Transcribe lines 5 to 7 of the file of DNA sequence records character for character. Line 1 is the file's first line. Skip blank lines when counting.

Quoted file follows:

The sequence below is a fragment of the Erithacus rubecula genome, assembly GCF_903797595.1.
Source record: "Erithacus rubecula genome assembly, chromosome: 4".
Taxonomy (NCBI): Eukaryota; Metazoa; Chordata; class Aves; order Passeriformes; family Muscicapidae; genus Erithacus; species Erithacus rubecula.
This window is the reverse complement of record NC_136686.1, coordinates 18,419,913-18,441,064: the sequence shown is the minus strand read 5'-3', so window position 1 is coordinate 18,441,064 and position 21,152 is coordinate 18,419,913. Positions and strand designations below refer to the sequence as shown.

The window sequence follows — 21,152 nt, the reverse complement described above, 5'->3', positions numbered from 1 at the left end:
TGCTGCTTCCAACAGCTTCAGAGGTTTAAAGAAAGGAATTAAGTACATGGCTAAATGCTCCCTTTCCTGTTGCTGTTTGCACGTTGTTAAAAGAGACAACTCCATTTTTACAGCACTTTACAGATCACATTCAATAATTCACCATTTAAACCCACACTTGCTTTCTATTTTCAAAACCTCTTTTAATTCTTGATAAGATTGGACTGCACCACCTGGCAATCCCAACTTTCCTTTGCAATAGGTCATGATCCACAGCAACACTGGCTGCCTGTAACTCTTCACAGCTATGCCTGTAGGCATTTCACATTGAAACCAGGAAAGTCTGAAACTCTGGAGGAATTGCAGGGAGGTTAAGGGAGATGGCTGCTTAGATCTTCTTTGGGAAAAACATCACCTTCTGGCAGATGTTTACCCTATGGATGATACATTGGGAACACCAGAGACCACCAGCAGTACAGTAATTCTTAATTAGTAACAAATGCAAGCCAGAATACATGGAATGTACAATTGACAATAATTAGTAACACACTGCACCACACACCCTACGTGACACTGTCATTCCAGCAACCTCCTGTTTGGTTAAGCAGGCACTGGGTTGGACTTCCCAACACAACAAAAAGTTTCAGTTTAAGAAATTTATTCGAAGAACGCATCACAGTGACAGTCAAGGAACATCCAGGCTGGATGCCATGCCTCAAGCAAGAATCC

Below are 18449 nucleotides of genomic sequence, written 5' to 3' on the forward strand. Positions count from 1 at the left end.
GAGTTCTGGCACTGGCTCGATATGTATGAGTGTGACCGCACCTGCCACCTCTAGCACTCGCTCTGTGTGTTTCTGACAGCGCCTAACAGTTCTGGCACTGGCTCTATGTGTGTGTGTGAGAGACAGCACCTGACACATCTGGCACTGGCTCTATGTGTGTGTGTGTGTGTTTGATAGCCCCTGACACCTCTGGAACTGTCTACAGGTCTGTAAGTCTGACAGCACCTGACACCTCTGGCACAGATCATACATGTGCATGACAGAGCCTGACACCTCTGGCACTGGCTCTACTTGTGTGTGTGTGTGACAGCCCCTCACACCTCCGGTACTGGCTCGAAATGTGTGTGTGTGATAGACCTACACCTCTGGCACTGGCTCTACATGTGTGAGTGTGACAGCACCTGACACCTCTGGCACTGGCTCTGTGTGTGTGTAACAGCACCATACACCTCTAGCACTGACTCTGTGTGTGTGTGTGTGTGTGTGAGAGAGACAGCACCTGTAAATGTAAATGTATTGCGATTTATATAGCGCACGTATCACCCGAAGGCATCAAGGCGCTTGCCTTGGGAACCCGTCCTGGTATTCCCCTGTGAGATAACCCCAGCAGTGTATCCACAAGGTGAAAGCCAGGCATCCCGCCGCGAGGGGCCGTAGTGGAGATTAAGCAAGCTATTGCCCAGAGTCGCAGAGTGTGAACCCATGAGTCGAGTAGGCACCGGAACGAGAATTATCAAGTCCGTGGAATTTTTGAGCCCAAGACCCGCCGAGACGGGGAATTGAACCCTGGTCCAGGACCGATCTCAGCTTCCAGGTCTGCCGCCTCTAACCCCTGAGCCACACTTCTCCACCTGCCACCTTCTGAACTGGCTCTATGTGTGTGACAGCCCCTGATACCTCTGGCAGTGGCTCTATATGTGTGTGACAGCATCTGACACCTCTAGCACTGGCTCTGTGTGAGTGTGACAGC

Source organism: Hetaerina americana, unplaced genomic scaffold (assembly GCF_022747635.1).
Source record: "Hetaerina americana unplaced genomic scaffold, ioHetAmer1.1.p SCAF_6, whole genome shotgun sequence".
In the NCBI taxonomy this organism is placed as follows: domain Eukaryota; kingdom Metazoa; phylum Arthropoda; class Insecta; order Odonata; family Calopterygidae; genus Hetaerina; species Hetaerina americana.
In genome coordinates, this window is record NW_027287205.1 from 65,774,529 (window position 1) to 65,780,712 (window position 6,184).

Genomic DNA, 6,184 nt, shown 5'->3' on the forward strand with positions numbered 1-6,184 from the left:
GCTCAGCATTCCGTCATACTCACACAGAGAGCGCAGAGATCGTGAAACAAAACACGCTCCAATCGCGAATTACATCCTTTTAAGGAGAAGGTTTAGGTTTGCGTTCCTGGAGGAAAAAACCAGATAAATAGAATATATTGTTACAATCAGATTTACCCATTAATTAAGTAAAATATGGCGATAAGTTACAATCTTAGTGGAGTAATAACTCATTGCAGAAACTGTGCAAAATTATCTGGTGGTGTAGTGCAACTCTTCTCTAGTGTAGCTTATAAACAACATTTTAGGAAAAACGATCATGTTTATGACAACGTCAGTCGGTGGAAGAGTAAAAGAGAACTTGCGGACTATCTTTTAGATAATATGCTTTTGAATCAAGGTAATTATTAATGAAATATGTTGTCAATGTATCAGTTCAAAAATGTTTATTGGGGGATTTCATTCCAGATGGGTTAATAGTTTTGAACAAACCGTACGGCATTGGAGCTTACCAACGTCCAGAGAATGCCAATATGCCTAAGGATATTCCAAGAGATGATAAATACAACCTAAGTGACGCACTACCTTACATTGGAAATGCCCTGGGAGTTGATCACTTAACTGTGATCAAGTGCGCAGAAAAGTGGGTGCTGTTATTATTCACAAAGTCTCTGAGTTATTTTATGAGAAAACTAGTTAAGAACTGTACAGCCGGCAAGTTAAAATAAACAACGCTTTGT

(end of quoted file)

The window sequence follows — 21,152 nt, the reverse complement described above, 5'->3', positions numbered from 1 at the left end:
TGCTGCTTCCAACAGCTTCAGAGGTTTAAAGAAAGGAATTAAGTACATGGCTAAATGCTCCCTTTCCTGTTGCTGTTTGCACGTTGTTAAAAGAGACAACTCCATTTTTACAGCACTTTACAGATCACATTCAATAATTCACCATTTAAACCCACACTTGCTTTCTATTTTCAAAACCTCTTTTAATTCTTGATAAGATTGGACTGCACCACCTGGCAATCCCAACTTTCCTTTGCAATAGGTCATGATCCACAGCAACACTGGCTGCCTGTAACTCTTCACAGCTATGCCTGTAGGCATTTCACATTGAAACCAGGAAAGTCTGAAACTCTGGAGGAATTGCAGGGAGGTTAAGGGAGATGGCTGCTTAGATCTTCTTTGGGAAAAACATCACCTTCTGGCAGATGTTTACCCTATGGATGATACATTGGGAACACCAGAGACCACCAGCAGTACAGTAATTCTTAATTAGTAACAAATGCAAGCCAGAATACATGGAATGTACAATTGACAATAATTAGTAACACACTGCACCACACACCCTACGTGACACTGTCATTCCAGCAACCTCCTGTTTGGTTAAGCAGGCACTGGGTTGGACTTCCCAACACAACAAAAAGTTTCAGTTTAAGAAATTTATTCGAAGAACGCATCACAGTGACAGTCAAGGAACATCCAGGCTGGATGCCATGCCTCAAGCAAGAATCC

Below are 18449 nucleotides of genomic sequence, written 5' to 3' on the forward strand. Positions count from 1 at the left end.